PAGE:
Mawazine 2016: ‘There is no right or wrong way to singing’, says Christina Aguilera

The singer talks about the joys of being a TV talent-show mentor and working with the late Whitney Houston.

Christina Aguilera performs at Mawazine 2016 in Rabat. Fadel Senna / AFP
Powered by automated translation

Fresh from mentoring the winning constant on the latest edition of the American version of TV talent show The Voice, pop star Christina Aguilera now has her sights set on completing her long-awaited new album – her last, Lotus, was released in 2012.

Speaking at the recent Mawazine Festival in Morocco, the 35-year-old reflected on her experience on the TV show and the joy of helping aspiring artists.

Congratulations on your contestant, Alisan Porter, being crowned winner of The Voice. Are you still on a high?

What a great feeling. Knowing Alisan, of all people to take it home, she deserved it. She is such a hard worker and to be away from her own children and being a mom at the same time – it was just a priceless moment to see the kids say “momma won”. It was so heart-warming and made it all worthwhile. It was also a nice victory against the boys.

About that, is it hard to believe you are the first female mentor with a winning contestant in 10 seasons?

Yes – finally a girl has taken it. Before this season there were only three female contestants that won it. Now there are four, with Alisan, and now one female coach has taken it home. With three male judges, the odds were always a bit against us – but not next season. We will finally have two females judges (Alicia Keys and Miley Cyrus have signed on) and two males (Adam Levine and Blake Shelton).

One disappointment about the finale of the show was that your duet with a hologram of Whitney Houston was scrapped. What happened?

I was disappointed, too. Unfortunately, that's a legal matter between NBC [the network that broadcasts The Voice] and the hologram company. I think the special effects being done to her didn't quite turn out the way it was promised to by the deadline of the performance. But that's not to say that it wont happen eventually. Technology just has to catch up with Whitney's greatness and talent.

Speaking of the late Whitney, she was a big fan of your work.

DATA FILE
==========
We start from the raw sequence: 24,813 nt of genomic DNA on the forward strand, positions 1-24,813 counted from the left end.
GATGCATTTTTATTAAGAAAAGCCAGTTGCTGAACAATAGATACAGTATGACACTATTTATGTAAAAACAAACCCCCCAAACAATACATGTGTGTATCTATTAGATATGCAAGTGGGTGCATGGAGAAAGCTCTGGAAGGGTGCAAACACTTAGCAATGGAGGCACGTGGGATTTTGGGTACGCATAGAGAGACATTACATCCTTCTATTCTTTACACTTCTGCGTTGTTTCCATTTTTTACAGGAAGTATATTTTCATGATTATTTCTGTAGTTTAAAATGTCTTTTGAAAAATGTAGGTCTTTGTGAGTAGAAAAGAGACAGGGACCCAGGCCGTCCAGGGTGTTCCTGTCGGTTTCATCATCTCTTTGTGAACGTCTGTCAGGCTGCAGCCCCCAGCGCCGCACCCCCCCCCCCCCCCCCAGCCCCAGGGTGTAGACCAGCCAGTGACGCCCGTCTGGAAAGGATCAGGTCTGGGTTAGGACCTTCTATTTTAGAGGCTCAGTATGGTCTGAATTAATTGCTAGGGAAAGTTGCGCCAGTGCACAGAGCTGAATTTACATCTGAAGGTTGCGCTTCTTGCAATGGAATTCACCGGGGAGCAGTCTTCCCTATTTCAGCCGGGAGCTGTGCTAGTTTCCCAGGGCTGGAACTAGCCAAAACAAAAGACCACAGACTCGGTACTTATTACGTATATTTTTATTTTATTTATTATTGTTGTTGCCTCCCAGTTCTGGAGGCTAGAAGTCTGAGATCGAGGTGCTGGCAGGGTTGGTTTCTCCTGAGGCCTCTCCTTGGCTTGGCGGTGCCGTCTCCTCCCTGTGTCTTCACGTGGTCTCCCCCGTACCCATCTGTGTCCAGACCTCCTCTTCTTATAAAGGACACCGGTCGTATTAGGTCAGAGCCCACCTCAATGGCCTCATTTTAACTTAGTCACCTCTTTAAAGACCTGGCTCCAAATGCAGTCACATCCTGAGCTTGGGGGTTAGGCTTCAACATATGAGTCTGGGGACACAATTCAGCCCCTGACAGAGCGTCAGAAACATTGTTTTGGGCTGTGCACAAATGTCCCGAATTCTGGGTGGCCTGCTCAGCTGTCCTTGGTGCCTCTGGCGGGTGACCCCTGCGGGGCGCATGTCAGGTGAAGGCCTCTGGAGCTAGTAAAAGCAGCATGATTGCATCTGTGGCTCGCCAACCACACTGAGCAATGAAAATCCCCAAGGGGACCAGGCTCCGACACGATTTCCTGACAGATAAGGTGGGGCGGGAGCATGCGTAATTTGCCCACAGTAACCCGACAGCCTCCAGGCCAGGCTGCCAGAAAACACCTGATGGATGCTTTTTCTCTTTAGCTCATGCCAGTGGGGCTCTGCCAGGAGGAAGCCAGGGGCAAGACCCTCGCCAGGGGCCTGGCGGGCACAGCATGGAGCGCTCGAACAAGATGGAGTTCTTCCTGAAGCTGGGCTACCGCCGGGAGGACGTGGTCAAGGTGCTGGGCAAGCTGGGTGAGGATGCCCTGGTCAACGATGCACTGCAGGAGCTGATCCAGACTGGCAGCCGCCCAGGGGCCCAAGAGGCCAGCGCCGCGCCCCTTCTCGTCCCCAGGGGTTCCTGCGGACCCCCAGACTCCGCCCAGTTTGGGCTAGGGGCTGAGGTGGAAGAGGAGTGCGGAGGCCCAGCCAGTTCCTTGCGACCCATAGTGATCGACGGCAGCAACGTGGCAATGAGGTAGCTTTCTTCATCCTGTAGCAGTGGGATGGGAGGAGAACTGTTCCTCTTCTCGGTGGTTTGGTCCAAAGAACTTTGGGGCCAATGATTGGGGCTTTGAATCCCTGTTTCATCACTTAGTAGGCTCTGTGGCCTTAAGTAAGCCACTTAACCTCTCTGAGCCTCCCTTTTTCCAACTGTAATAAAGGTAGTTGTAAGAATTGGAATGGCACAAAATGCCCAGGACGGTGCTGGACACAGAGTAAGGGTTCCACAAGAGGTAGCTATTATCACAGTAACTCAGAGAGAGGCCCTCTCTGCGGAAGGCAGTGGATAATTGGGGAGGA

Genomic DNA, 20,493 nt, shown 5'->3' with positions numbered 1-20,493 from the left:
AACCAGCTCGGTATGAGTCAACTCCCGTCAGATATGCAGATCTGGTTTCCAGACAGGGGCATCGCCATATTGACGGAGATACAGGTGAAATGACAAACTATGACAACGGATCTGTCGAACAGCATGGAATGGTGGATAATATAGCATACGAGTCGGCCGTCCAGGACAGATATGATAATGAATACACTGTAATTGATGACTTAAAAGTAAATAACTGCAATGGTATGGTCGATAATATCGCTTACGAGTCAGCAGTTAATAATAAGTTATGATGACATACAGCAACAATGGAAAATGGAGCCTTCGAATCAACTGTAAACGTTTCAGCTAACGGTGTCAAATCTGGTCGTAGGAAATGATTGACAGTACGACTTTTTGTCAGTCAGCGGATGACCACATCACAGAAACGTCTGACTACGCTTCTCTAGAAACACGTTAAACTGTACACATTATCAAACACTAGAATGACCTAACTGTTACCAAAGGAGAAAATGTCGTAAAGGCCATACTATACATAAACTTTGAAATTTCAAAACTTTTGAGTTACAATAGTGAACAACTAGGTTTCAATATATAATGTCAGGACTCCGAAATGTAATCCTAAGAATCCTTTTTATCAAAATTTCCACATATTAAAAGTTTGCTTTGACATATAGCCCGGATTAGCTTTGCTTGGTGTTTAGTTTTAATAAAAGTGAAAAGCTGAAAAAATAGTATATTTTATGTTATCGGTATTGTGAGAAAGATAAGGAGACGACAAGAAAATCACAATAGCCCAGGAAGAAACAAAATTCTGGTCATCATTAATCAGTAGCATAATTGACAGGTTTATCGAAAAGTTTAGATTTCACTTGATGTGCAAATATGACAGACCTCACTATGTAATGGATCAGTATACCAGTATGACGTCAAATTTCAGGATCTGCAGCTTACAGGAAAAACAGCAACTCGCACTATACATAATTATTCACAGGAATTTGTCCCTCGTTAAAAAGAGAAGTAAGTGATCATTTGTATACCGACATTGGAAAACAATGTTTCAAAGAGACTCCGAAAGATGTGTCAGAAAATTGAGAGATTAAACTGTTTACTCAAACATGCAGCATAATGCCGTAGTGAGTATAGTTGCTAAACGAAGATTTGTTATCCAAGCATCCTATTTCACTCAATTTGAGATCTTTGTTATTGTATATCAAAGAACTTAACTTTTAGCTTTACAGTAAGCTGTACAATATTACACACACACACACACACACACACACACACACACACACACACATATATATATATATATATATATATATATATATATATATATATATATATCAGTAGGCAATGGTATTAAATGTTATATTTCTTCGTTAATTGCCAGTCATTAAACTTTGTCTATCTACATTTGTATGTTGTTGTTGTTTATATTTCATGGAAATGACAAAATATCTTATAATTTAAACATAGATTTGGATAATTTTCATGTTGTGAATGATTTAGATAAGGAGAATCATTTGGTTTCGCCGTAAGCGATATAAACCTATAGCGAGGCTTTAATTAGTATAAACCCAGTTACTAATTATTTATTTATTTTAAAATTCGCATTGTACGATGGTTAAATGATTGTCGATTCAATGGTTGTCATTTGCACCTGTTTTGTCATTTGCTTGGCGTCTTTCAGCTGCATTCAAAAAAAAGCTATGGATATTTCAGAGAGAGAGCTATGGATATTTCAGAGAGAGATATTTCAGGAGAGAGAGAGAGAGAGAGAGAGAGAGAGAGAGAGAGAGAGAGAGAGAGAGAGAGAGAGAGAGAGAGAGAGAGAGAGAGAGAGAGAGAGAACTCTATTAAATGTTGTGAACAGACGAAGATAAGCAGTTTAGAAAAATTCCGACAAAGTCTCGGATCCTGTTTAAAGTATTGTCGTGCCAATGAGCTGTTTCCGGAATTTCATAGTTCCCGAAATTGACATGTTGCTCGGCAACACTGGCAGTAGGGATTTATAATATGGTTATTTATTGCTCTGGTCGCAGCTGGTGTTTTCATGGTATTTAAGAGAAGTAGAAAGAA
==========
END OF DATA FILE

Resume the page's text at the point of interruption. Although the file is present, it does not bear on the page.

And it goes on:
She was just magical. I met her numerous times and sometimes you can be disappointed by people who you always admired and looked up to. She was always so gracious and encouraging to me. One time, I was shaking when I had to pay tribute to her and sing I Want to Run To You with Whitney there in person. Singing for your idol is no easy task and she just couldn't have been more complimentary – so sweet and supportive.

With The Voice completed, is it safe to assume that you are now working on your new album?

I am working on it – I promise. There is a lot of fun stuff in store. It will definitely hold a lot of truth for me and where I am at now – how I have grown and how I even learned a lot of things on the show. [TV] is not an environment where I can always say what I really want, so the album is very exciting for me.

What kind of direction are you taking with the new songs you are working on?

I will get to speak a lot about my truths and be honest with my fans. It will be completely inspirational. I make music for my fighters and I speak from places of pain and overcoming struggles. Hopefully, it inspires others to find their own voice.

You also mentor aspiring singers outside of The Voice through your 23-part singing course (available for Dh330 on

I love to be in a position to help other aspiring singers. With the masterclasses I teach them on my own time, where it is unedited and unfiltered. I am giving advice on singing and everything, from breath control and hitting notes to also just figuring out who you are as an artist. I do that because sometimes it is not so black and white. There is no right or wrong way to singing. Everyone is different and I think that’s what I try to do in my coaching – to really find out what their signature style is. Sometimes it is the little imperfections and cracks around the edges that contain honesty and emotion. That’s what I am most interested in, in an artist.

You are only 35 but you sound like a complete industry veteran.

I definitely do feel like that. I have paid my dues and grew up in the business – I have been working pretty much since I was 7. I feel like I have put in hard and great work – but I am nowhere near done. I am very excited about the next chapter.